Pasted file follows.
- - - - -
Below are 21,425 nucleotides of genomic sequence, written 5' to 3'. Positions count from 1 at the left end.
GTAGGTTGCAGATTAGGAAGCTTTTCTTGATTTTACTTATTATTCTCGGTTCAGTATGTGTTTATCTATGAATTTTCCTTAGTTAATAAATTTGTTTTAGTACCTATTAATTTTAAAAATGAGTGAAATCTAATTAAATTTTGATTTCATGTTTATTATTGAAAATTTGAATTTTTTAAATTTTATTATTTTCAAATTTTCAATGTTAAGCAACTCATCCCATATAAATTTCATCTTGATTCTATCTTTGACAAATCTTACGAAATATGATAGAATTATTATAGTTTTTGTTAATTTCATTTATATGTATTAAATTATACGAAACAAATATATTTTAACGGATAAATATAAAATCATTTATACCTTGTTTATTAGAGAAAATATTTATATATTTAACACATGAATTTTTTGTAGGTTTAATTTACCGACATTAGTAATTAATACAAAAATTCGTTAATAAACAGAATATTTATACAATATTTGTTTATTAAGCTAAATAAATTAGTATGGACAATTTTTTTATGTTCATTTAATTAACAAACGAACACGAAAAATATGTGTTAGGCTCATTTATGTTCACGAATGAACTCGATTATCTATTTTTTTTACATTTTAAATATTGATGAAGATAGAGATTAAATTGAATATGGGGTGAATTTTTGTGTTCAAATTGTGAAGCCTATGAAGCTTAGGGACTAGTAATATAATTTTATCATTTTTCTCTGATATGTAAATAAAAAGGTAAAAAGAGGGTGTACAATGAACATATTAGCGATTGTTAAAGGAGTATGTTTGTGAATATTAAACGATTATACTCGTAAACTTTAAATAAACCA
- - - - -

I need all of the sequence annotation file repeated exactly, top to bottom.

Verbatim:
Below are 21,425 nucleotides of genomic sequence, written 5' to 3'. Positions count from 1 at the left end.
GTAGGTTGCAGATTAGGAAGCTTTTCTTGATTTTACTTATTATTCTCGGTTCAGTATGTGTTTATCTATGAATTTTCCTTAGTTAATAAATTTGTTTTAGTACCTATTAATTTTAAAAATGAGTGAAATCTAATTAAATTTTGATTTCATGTTTATTATTGAAAATTTGAATTTTTTAAATTTTATTATTTTCAAATTTTCAATGTTAAGCAACTCATCCCATATAAATTTCATCTTGATTCTATCTTTGACAAATCTTACGAAATATGATAGAATTATTATAGTTTTTGTTAATTTCATTTATATGTATTAAATTATACGAAACAAATATATTTTAACGGATAAATATAAAATCATTTATACCTTGTTTATTAGAGAAAATATTTATATATTTAACACATGAATTTTTTGTAGGTTTAATTTACCGACATTAGTAATTAATACAAAAATTCGTTAATAAACAGAATATTTATACAATATTTGTTTATTAAGCTAAATAAATTAGTATGGACAATTTTTTTATGTTCATTTAATTAACAAACGAACACGAAAAATATGTGTTAGGCTCATTTATGTTCACGAATGAACTCGATTATCTATTTTTTTTACATTTTAAATATTGATGAAGATAGAGATTAAATTGAATATGGGGTGAATTTTTGTGTTCAAATTGTGAAGCCTATGAAGCTTAGGGACTAGTAATATAATTTTATCATTTTTCTCTGATATGTAAATAAAAAGGTAAAAAGAGGGTGTACAATGAACATATTAGCGATTGTTAAAGGAGTATGTTTGTGAATATTAAACGATTATACTCGTAAACTTTAAATAAACCA